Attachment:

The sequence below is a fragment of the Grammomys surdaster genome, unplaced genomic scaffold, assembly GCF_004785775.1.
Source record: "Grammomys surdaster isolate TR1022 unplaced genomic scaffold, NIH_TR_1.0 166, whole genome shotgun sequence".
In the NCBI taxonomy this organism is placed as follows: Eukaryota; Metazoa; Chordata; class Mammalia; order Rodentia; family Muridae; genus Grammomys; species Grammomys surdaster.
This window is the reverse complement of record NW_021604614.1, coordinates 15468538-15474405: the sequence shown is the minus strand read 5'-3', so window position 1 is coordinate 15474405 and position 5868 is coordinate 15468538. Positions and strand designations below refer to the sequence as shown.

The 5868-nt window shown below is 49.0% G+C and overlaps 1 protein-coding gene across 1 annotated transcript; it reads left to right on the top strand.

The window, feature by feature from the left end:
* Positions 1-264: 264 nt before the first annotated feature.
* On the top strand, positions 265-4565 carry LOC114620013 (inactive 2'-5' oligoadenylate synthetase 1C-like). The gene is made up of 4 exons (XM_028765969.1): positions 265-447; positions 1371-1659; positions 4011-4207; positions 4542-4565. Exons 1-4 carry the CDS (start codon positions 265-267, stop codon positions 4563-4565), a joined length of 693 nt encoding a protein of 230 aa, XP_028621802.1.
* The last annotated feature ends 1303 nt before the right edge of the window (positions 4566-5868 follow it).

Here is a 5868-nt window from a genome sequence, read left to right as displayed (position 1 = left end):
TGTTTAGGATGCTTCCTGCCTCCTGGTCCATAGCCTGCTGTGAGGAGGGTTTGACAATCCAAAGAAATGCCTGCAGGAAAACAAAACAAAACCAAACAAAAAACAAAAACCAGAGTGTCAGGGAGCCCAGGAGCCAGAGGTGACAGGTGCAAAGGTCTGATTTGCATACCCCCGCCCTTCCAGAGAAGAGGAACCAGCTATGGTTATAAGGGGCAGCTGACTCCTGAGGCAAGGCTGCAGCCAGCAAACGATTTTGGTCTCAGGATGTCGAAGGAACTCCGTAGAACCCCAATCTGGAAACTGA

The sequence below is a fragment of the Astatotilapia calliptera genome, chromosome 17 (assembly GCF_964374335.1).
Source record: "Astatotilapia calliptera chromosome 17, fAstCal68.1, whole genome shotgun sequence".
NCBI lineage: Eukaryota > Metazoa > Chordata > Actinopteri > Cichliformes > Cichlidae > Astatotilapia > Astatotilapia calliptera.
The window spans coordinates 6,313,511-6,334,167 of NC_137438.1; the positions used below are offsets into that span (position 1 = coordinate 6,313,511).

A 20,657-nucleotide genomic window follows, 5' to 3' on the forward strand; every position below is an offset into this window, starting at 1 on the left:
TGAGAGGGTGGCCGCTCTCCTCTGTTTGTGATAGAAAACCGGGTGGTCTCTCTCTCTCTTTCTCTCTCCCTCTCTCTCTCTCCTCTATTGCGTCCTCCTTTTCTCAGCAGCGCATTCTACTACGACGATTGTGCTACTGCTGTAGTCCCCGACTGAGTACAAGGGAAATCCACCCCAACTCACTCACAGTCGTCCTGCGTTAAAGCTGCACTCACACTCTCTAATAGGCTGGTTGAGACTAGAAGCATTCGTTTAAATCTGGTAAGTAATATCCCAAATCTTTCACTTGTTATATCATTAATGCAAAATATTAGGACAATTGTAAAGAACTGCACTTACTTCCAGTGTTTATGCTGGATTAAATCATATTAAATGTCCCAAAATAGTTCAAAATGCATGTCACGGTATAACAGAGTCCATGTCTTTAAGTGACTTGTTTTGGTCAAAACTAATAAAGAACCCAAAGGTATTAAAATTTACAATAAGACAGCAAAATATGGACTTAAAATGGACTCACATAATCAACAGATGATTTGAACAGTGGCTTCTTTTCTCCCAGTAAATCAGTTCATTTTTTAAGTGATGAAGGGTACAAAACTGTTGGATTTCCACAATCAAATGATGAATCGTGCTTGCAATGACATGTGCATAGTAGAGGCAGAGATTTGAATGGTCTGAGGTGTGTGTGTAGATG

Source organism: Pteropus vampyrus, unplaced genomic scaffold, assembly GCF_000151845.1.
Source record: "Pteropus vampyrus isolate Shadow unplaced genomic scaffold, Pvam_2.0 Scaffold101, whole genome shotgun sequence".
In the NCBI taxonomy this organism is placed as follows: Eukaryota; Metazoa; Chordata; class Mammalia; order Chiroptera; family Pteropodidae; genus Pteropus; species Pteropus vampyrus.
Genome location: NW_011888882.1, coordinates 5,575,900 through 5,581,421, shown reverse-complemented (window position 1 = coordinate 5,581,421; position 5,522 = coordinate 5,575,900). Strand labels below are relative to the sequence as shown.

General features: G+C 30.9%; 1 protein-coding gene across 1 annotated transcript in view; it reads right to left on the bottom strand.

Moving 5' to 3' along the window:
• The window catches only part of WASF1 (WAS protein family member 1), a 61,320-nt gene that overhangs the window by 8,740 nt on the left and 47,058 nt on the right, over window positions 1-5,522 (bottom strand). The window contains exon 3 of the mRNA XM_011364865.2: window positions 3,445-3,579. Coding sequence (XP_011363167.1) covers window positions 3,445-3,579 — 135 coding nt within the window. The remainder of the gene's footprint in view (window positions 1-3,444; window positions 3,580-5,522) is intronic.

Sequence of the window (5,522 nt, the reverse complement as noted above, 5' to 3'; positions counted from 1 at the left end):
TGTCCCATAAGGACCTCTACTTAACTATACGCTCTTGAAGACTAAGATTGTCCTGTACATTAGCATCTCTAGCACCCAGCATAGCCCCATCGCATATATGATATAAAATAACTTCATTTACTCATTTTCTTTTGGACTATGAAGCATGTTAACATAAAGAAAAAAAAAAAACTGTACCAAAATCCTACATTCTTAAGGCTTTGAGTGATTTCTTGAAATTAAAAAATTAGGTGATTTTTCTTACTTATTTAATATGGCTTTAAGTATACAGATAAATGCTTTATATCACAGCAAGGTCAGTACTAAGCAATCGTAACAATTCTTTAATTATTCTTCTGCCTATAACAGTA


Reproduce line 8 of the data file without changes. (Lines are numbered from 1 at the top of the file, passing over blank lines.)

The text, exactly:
* On the top strand, positions 265-4565 carry LOC114620013 (inactive 2'-5' oligoadenylate synthetase 1C-like). The gene is made up of 4 exons (XM_028765969.1): positions 265-447; positions 1371-1659; positions 4011-4207; positions 4542-4565. Exons 1-4 carry the CDS (start codon positions 265-267, stop codon positions 4563-4565), a joined length of 693 nt encoding a protein of 230 aa, XP_028621802.1.